How To Build a Shed Foundation

This will be a multi-part series featured on this blog on how to build a shed. This particular section will cover how I build a shed or deck foundation using post / concrete construction. These types of floor joist systems are very strong and will last many many years in the hot Florida weather. In this build, I am choosing to build a lean-to style shed that will sit next to my existing cook lofted barn.

This will be the location of the new shed. Next to this existing 10x16 cook lofted barn
This will be the location of the new shed. Next to this existing 10×16 cook lofted barn
Theres Jax my super awesome helper on all of the backyard builder projects
Theres Jax my super awesome helper on all of the backyard builder projects
Location of the new shed lean-to style building.
Location of the new shed lean-to style building.

On the initial planning of this shed, I wanted to utilize one-floor skid of the existing cook barn building. You can use an existing 4×4 skid by attaching another 4×4 to the existing skid with 6″ lag bolts. After you attach a new 4×4, add a 2×6 ledger to the skid extension using lag-bolts.

A shot of the added 4x4 skid extension under the existing cook shed.
A shot of the added 4×4 skid extension under the existing cook shed.
I am using these GRK Fastners Lag Bolts for this build. THey use a T-30 HEX head for fast and slip-free driving.
I am using these GRK Fasteners Lag Bolts for this build. THey use a T-30 HEX head for fast and slip-free driving.
I am using these GRK Fasteners Lag Bolts for this build. THey use a T-30 HEX head for fast and slip-free driving.
I am using these GRK Fasteners Lag Bolts for this build. THey use a T-30 HEX head for fast and slip-free driving.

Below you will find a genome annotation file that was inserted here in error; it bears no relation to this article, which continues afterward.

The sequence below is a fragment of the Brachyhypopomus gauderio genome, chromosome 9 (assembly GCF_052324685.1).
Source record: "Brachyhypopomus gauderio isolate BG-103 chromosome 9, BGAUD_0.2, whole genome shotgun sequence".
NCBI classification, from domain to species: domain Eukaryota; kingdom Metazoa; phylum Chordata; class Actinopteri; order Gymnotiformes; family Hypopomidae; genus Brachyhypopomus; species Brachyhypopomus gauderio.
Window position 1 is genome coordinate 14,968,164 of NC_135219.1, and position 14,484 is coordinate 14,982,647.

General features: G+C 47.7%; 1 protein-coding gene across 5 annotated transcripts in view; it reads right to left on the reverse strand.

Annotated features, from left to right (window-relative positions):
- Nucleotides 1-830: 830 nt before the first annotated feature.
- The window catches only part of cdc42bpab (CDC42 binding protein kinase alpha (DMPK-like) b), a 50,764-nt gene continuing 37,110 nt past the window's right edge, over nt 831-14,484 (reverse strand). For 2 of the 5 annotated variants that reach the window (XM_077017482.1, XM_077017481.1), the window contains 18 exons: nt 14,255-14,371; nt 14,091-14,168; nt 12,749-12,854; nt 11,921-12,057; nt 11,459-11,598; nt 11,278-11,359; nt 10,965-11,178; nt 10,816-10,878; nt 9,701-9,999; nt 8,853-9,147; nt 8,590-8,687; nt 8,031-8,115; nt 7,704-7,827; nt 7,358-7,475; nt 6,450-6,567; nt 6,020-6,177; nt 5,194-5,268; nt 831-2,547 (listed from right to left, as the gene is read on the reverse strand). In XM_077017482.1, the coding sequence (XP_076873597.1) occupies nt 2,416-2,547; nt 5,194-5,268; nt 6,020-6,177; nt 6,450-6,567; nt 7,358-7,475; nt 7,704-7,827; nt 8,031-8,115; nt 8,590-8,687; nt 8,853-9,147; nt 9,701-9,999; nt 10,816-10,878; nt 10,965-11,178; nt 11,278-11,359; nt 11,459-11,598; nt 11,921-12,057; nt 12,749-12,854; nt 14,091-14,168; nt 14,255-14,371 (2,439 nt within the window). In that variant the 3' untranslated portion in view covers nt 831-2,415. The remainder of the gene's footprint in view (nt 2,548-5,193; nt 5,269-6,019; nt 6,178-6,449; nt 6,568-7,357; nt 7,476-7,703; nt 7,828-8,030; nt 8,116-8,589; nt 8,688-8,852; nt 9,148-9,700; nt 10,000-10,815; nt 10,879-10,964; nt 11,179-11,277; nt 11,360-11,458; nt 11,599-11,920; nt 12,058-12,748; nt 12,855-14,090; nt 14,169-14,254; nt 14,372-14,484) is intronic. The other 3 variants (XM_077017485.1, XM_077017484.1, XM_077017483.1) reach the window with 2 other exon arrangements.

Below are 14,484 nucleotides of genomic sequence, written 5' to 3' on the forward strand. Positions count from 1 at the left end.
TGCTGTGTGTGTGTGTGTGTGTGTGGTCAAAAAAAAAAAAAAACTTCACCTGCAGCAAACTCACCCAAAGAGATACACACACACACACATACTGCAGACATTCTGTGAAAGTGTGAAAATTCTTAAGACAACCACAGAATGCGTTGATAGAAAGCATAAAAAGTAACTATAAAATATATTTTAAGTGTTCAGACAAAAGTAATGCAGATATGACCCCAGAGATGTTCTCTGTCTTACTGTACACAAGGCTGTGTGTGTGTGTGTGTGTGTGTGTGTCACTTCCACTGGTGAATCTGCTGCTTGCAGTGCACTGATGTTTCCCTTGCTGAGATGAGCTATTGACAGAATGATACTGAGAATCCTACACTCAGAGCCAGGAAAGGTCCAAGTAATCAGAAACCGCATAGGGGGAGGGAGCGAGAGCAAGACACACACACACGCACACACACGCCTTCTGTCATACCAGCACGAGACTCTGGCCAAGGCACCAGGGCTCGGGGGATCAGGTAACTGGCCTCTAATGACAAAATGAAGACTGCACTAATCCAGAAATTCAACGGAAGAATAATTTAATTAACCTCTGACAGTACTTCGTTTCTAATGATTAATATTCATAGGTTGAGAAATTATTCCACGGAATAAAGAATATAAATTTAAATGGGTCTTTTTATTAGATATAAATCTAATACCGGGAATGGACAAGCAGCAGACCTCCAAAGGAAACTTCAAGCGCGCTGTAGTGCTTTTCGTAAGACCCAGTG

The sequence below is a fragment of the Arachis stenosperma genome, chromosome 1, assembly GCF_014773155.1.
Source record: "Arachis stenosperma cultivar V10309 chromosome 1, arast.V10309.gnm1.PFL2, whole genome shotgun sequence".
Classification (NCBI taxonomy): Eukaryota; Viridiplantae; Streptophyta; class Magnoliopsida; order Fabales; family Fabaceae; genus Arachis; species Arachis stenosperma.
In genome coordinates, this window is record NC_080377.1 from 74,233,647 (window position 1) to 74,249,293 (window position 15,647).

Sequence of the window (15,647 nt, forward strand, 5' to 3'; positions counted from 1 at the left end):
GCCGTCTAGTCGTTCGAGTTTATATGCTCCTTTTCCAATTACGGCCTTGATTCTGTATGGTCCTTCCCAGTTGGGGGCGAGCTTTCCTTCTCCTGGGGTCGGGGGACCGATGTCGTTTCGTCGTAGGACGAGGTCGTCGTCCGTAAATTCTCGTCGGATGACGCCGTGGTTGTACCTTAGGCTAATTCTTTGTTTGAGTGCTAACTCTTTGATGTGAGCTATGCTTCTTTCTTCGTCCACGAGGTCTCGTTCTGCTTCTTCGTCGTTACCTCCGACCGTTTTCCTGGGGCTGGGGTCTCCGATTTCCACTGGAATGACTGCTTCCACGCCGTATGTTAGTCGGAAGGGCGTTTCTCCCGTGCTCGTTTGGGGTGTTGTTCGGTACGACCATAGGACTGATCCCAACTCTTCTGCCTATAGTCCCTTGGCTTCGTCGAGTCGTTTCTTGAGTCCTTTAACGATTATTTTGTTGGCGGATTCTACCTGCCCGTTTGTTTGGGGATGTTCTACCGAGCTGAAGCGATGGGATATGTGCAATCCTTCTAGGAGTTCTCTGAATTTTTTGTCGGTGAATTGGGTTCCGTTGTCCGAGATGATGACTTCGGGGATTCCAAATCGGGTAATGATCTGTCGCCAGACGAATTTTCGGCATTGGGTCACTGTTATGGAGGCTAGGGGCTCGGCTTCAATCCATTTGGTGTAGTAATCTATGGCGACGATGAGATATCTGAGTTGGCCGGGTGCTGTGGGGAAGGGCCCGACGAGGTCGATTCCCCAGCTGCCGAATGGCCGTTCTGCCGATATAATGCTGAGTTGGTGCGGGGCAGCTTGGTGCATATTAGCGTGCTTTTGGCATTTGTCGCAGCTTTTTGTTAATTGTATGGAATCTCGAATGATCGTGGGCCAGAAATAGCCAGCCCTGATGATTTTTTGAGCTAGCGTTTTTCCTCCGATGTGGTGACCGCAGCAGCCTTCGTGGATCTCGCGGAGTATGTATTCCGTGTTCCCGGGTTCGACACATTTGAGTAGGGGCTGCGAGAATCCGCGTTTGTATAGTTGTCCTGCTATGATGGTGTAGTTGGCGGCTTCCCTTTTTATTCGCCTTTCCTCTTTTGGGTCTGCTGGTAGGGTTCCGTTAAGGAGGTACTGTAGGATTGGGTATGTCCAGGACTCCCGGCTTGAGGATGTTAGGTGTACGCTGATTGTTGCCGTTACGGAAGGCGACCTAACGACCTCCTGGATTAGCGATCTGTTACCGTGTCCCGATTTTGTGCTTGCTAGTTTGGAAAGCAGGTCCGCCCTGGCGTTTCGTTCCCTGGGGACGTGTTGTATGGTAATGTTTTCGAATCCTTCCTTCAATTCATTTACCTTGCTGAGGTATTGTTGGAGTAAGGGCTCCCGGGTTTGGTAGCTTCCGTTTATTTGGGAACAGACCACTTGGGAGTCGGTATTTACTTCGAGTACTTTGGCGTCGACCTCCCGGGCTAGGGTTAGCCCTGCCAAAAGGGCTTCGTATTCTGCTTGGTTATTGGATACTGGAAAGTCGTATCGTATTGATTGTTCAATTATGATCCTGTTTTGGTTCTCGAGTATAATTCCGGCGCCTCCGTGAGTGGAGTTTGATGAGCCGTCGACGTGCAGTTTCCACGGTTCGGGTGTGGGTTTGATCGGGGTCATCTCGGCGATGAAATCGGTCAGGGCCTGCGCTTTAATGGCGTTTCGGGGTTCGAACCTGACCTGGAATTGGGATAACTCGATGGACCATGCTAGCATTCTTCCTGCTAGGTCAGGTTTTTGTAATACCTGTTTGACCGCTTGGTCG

A closeup of the 4" lag bolts I am using. These bolts are excellent for fast penetration of the lumber and they really grab as they attach.
A closeup of the 4″ lag bolts I am using. These bolts are excellent for fast penetration of the lumber and they really grab as they attach.
Illustrating the length of the fastner.
Illustrating the length of the fastener.

In this step, I used some scrap 2×6 I had to attach the lower skid extension. This will act as a nice ledger base for the joists hangers to connect to. I added a 4″ lag bolt every 18 inches.

A ledger board 2x6 is added to the new 4x4 skid extension using lag bolts
A ledger board 2×6 is added to the new 4×4 skid extension using lag bolts
A closeup on the lag bolts installed every 18 inches
A closeup on the lag bolts installed every 18 inches
A 6x6 post is added every 8' on the adjacent side of the building. This gives a solid foundation for the flooring system.
A 6×6 post is added every 8′ on the adjacent side of the building. This gives a solid foundation for the flooring system.

I dig a hole deep enough to accommodate the new 6x6x2′ cutoff post. I can add and remove grade as needed in the hole and compact to create a nice level base. Once all of the leveling is complete, I add a 50lb back of concrete to the post hole to ensure the post stays where I intended it.

Who doesnt like a fun dirty shovel shot. This reminds me how much I hate digging and ground work.
Who doesn’t like a fun dirty shovel shot? This reminds me of how much I hate digging and groundwork.
Showing the deptch of the post hole. Every hole depth will vary based off of the initial base grade.
Showing the depth of the post hole. Every hole depth will vary based off of the initial base grade.
The 6x6 I am using to complete the posts in this project. These 6x6 posts are awesome when it comes to supporting a heavy load.
The 6×6 I am using to complete the posts in this project. These 6×6 posts are awesome when it comes to supporting a heavy load.
The first ridge joist is added to the post. I make sure I level this post a little proud to accept setteling as the weight increases on the building.